Iraq's cabinet unveiled sweeping reforms to a law barring members of Saddam Hussein's Baath party from public life on Sunday, in a bid to head off months of rallies by the country's Sunni Arab minority.
The amendment to a De-Baathification law still need to be approved by parliament but if implemented would mark a key concession to demonstrators in Iraq's north and west who have alleged the current rules promote unfair targeting of their community by the Shiite-led authorities.
Ministers on Sunday approved a draft amendment that would allow Baath branch chiefs, or firqa-level members, to rejoin the civil service, and would provide for pension payments for many members of the Fedayeen Saddam, a paramilitary organisation loyal to the now-ousted dictator.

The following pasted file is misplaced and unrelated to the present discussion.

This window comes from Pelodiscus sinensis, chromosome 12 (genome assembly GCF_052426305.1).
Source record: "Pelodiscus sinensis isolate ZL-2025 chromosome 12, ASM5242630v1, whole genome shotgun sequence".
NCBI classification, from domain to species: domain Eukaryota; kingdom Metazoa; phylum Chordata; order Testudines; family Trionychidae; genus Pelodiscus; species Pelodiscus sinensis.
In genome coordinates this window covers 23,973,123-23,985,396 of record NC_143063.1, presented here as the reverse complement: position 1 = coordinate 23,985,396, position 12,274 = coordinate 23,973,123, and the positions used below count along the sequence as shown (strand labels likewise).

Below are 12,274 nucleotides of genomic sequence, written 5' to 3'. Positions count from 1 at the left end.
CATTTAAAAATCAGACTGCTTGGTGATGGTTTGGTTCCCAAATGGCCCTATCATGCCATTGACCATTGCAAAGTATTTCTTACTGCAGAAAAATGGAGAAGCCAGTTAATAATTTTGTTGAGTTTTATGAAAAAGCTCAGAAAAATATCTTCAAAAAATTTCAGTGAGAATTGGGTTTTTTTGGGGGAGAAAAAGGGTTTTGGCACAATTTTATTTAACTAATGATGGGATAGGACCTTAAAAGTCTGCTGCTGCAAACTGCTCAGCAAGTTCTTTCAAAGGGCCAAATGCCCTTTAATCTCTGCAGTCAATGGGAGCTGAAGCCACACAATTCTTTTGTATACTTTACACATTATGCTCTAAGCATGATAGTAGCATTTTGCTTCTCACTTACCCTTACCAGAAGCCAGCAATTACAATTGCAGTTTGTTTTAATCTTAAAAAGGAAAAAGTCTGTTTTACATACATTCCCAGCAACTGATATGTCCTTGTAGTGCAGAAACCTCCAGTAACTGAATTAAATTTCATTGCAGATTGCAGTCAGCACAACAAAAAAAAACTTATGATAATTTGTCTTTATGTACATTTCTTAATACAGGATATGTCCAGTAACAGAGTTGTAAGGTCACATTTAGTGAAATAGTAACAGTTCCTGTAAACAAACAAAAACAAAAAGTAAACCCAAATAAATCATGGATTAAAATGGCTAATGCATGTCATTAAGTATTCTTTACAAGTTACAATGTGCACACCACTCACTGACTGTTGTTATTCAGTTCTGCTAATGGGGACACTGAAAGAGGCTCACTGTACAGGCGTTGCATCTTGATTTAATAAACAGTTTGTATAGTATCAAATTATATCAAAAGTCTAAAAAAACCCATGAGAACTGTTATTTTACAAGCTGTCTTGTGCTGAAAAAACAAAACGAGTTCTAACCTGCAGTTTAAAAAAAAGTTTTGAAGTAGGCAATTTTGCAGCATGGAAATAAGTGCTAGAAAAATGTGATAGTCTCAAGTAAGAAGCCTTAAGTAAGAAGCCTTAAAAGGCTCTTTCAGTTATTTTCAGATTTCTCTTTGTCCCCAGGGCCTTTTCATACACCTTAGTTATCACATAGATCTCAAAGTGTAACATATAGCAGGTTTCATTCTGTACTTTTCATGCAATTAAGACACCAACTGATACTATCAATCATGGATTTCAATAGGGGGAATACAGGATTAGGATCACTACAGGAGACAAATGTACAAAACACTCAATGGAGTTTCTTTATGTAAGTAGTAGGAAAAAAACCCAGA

It would also put a time limit on the law, ensuring that only names blacklisted by the end of 2013 would be restricted from public life.
In all, the draft law would allow thousands of people to either enter the civil service or receive pensions.
"Cabinet today approved an important amendment to the law of Justice and Accountability," Deputy Prime Minister Saleh al-Mutlak said in a statement summarising the reforms, referring to the formal name for Iraq's De-Baathification law.
"This law has excluded many talented people and prevented the country from (benefiting from) their services."
Critics have said the existing rules are too broad-reaching, disproportionately target Sunni Arabs, who were largely in power during Saddam's rule, and could theoretically be applied in perpetuity.
In particular, Sunni Arab protesters have railed against the law during months of protests alleging that anti-terror legislation is used to target their minority.